Rand Paul Gets a Break in Kentucky, but It’s Going to Cost Him
Policy + Politics

Rand Paul Gets a Break in Kentucky, but It’s Going to Cost Him

Reuters/Jonathan Earnst

Sen. Rand Paul (R) may have notched a victory over the weekend when the Kentucky GOP approved a scheme that will allow him to run for re-election to the Senate and for the White House at the same time, but his fellow Republicans attached some serious strings to the deal.

The party’s central committee voted 111-36 on a motion to ditch the state’s May presidential primary election with caucuses on March 5, a few days after ten southern states will vote to pick a presidential nominee in what is being called the “SEC Primary.”

Related: Rand Paul’s White House Run Is on Life Support -- and He Knows It

"It's a great day. As you know, winning a two-thirds vote is not easy, but we exceeded two-thirds," Paul told reporters after the vote, according to The Courier-Journal. "We had a really, I think, a great discussion. It's almost a little bit like being on a jury. There's back and forth, and back and forth. Ultimately I think people got to the point where they were very comfortable with the idea."

But instead of giving Paul, whose candidacy has yet to catch fire many observers thought it would, carte blanche after he successfully lobbied the state’s election rules, his fellow Republicans added an amendment to the caucus plan requiring he give the party a $250,000 down payment to cover the cost of the switch.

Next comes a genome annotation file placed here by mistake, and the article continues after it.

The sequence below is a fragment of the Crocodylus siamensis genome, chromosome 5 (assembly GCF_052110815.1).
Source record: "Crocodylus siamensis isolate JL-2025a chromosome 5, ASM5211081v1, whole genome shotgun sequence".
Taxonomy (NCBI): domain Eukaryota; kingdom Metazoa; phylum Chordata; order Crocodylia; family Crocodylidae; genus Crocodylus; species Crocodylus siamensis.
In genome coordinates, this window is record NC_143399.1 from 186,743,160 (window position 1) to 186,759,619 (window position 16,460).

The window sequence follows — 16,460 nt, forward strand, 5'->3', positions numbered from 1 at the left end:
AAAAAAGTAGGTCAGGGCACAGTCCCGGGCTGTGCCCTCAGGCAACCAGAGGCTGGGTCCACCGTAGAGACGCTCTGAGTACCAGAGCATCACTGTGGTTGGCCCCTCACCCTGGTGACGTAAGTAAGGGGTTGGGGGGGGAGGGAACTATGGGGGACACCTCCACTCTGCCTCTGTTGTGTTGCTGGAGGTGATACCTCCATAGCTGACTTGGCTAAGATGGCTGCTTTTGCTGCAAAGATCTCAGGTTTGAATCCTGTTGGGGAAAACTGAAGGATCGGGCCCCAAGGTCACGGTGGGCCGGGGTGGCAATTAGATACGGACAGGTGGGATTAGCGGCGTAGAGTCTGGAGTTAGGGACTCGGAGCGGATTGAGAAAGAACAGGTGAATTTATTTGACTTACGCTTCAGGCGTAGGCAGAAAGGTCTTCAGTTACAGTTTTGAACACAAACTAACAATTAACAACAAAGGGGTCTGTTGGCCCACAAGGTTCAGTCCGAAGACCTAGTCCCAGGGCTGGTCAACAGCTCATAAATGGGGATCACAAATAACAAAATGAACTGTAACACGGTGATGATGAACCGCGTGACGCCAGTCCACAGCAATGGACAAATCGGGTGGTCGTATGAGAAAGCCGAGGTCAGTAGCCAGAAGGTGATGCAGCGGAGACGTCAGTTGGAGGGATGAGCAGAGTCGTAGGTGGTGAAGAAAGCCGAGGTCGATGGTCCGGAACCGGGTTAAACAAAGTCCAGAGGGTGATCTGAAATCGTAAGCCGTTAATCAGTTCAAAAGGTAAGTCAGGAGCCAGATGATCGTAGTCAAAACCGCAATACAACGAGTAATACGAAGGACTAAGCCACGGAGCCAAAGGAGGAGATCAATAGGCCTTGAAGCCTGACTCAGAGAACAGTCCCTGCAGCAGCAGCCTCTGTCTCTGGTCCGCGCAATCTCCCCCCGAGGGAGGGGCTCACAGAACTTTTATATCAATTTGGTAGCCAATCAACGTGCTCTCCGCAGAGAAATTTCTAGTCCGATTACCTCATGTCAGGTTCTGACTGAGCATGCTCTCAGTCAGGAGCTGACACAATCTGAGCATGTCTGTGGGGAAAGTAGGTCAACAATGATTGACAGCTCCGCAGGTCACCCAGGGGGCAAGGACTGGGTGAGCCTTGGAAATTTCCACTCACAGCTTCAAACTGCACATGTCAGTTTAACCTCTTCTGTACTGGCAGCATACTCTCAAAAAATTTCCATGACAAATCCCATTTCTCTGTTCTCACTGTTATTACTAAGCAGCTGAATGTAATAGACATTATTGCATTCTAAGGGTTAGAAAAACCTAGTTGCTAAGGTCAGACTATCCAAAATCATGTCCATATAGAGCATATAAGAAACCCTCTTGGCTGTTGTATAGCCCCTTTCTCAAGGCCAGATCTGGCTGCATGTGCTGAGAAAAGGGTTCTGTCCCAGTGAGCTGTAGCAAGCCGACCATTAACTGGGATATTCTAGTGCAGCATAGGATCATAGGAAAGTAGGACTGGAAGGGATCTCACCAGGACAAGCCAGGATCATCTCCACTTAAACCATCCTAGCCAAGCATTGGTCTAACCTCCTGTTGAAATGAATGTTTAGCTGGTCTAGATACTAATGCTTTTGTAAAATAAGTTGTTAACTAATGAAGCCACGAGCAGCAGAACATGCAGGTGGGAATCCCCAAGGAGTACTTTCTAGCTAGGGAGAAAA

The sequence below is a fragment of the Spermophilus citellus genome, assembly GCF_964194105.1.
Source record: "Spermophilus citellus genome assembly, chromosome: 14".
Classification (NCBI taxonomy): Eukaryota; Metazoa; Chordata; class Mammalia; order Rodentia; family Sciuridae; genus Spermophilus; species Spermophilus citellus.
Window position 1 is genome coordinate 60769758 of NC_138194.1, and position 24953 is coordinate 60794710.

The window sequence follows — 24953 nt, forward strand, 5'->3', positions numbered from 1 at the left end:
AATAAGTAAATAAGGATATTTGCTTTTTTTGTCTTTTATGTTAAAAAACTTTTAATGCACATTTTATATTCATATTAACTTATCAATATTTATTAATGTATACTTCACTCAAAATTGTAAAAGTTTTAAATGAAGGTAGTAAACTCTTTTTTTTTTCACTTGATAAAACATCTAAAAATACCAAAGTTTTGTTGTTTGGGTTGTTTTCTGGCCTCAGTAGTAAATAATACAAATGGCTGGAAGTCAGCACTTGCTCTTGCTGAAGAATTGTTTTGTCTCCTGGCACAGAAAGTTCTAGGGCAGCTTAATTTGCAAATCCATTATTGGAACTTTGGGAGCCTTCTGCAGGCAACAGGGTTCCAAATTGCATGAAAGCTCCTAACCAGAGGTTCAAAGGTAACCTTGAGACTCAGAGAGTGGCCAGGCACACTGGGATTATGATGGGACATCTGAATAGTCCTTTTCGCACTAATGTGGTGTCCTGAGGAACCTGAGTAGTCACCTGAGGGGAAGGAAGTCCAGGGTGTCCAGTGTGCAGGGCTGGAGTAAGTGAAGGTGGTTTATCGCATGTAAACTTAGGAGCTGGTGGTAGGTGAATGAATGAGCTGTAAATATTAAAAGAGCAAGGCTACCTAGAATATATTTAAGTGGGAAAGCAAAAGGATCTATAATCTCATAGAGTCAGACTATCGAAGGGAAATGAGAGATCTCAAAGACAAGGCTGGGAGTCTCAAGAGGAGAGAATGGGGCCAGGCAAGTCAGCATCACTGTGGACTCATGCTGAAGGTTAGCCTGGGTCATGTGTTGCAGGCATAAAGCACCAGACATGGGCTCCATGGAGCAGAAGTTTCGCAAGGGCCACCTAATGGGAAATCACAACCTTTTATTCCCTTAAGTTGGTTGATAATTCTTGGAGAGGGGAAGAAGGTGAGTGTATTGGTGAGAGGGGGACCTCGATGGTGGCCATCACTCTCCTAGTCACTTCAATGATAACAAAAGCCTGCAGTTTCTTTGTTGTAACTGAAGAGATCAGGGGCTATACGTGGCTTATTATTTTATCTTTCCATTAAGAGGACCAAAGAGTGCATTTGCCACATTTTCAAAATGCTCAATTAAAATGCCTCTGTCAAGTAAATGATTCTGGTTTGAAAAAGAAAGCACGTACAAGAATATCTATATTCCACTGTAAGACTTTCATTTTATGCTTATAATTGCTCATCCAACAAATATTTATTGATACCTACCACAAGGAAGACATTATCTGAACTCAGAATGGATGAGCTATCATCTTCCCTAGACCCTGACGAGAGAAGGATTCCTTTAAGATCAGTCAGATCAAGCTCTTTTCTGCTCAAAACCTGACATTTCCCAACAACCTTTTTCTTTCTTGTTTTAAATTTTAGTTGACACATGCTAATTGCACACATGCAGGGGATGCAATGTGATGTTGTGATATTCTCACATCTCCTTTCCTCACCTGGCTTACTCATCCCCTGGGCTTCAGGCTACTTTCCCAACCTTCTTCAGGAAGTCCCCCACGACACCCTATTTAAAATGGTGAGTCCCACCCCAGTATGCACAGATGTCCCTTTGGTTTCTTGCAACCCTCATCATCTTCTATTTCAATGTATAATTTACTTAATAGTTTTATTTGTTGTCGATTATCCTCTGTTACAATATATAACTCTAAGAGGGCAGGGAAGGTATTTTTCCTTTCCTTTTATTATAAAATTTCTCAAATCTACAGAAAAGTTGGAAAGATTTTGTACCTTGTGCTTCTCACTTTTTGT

The tab is due September 18, two days after the next GOP presidential debate. If Paul doesn’t make good on his promise, Kentucky will revert back to its traditional primary system, according to state party officials who estimate the total cost for the caucuses will run between $400,000 and $600,000.

That is a considerable amount of change for any campaign and could pose a challenge for Paul’s uneven money-raising operation.

Related: Why Rand Paul May Have to Pay to Stay in the Presidential Race

The freshman lawmaker raised $7 million in the opening months of his White House bid, putting him firmly in the middle of the pack of GOP contenders. Further complicating things, the money is divvied up between Paul presidential bank account and a joint fundraising committee, which funnels the initial $2,700 of each donation to his presidential campaign and the next $2,700 to a potential Senate run.

Paul is set to spend the next two days campaigning in Alaska where he will spell out his plans to combat climate change.

The Last Frontier may seem like an odd stop for a 2016 hopeful, but Paul’s visit will wrap up less than a week before President Obama and Secretary of State John Kerry are due to travel to Alaska for a three-day tour that will include meetings with local officials and attending a State Department-sponsored conference on the Artic.